if you’re a criminal defense lawyer, then you’ve seen these types of cases a thousand times. Many states define domestic violence as a distinct crime so that a family member who acts violently against a significant other is charged with domestic violence instead of other crimes. Considering that suspects of family violence take advantage of the victim’s trust and confidence, prosecutors often push for a merciless sentence after the defendant is convicted of the crime.
As for law enforcement practices in Houston, TX, if you are arrested or charged with a domestic violence-related offense, you should know that the prosecutors can make it a felony charge. Family violence crimes can be a serious misdemeanor or felony, depending on the circumstances and nature of the crime. These two factors also influence the possible penalties. However, it is noteworthy that certain circumstances can elevate what seemed a less serious crime to a third-degree felony.
Being convicted of domestic violence or assault in Texas will likely leave you with a permanent stain on top of facing a number of severe consequences. You will have a permanent criminal record which has the potential to impact your employment opportunities and future educational opportunities negatively. The best advice we can give to person charged with such an offense is to hire a Houston criminal defense lawyer from Bennett & Bennett to get the truth about your legal options.
To give you a clear picture of what to expect, this article will discuss some of the possible penalties and consequences should be convicted of domestic violence.
Domestic Violence Penalties in Texas
Like most other cases, the penalties of domestic violence-related crimes depend on several factors, including the nature of allegations and the criminal history of the defendant. Considering that Texas is well-known for harsher sentences, the penalties of convictions in family violence can be very severe.
With that in mind, here are some possible penalties should you be convicted of domestic violence.
Criminal Penalty: Incarceration
Imprisonment is one of the most common forms of punishment and rehabilitation you can expect if you are sentenced for committing a felony. If you are convicted of a simple domestic assault, you will likely be confined in prison for one year. Defendants with domestic violence criminal records can be imprisoned for up to 10 years. A conviction for aggravated domestic assault, a first-degree felony, can carry a penalty of five years to life in prison, depending on resulting injuries and other factors.
Criminal Penalty: Fines
Upon conviction, a defendant may be ordered to pay a fine depending on the nature of the crime. A misdemeanor carries a fine of up to $4,000, while a felony carries a fine of up $10,000. The alleged offender might also have to pay possible recompense, fees, and other court costs.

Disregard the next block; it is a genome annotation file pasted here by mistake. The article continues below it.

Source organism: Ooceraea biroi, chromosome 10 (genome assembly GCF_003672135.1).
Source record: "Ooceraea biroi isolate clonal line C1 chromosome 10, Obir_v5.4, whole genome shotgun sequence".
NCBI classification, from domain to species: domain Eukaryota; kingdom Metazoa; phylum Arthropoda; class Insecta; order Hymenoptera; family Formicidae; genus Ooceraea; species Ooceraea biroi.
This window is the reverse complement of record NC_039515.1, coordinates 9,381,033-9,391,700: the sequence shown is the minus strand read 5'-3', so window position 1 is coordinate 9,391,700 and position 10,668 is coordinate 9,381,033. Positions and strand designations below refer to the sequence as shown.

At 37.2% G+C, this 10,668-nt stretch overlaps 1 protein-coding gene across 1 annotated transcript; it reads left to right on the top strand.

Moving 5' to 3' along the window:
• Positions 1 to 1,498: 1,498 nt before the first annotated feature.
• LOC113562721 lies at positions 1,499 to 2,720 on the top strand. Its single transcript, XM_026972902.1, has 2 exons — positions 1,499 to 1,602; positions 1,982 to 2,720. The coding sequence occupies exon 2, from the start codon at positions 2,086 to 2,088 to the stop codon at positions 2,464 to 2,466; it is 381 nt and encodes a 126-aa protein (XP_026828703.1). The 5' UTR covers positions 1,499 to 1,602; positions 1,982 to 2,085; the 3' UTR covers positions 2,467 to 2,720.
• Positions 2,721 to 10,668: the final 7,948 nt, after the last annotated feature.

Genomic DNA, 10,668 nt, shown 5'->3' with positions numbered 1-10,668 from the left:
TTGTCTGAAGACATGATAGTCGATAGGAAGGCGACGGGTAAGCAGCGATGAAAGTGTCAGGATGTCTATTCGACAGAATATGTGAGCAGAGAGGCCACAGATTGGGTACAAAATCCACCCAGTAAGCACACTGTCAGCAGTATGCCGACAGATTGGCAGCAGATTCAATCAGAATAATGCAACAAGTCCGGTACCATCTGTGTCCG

Criminal Penalty: Probation
This is a more manageable form of punishment commonly known as community supervision. It means that the alleged offender continues to live in the community but with certain stipulations. Failure to meet these court requirements, the probation is nullified, and the defendant is imprisoned probably for the rest of their sentence.
Criminal Penalty: Forced Counseling
This is the least form of punishment you can expect if convicted of domestic violence or family assault. If you are convicted of a very simple domestic violence-related crime, you can be ordered to receive anger management counseling or other related services. Also, you may be required to provide for the counseling of the alleged victim.
The punishment that a defendant is sentenced to depends on the circumstances of individual cases. On top of the fines and prison time, being convicted of domestic violence can potentially ruin your reputations and create a notable barrier between you and opportunities. The most significant out-of-court side effects include loss of job and future employment opportunities, challenges in finding a partner, inability to obtain certain licenses, and difficulties in joining college.
Even without side effects, carrying the label “abuser” is a serious stigma by itself. The court may order you to cease contact with a spouse, a child, or other close relatives.
If convicted, you may also lose the right to bear arms regardless of the future instances that may force you to have one.
Bottom Line: Hire A Criminal Defense Lawyer
Any Houston criminal defense lawyer will tell you that domestic violence crimes can carry severe punishments. This is because there is a common misconception that domestic violence is considered criminal if the abusive act resulted in physical injury. The truth is that convictions in domestic violence charges can end in very harsh sentences. For this reason, it is important to work with a knowledgeable domestic violence defense lawyer should you be charged with family violence crimes.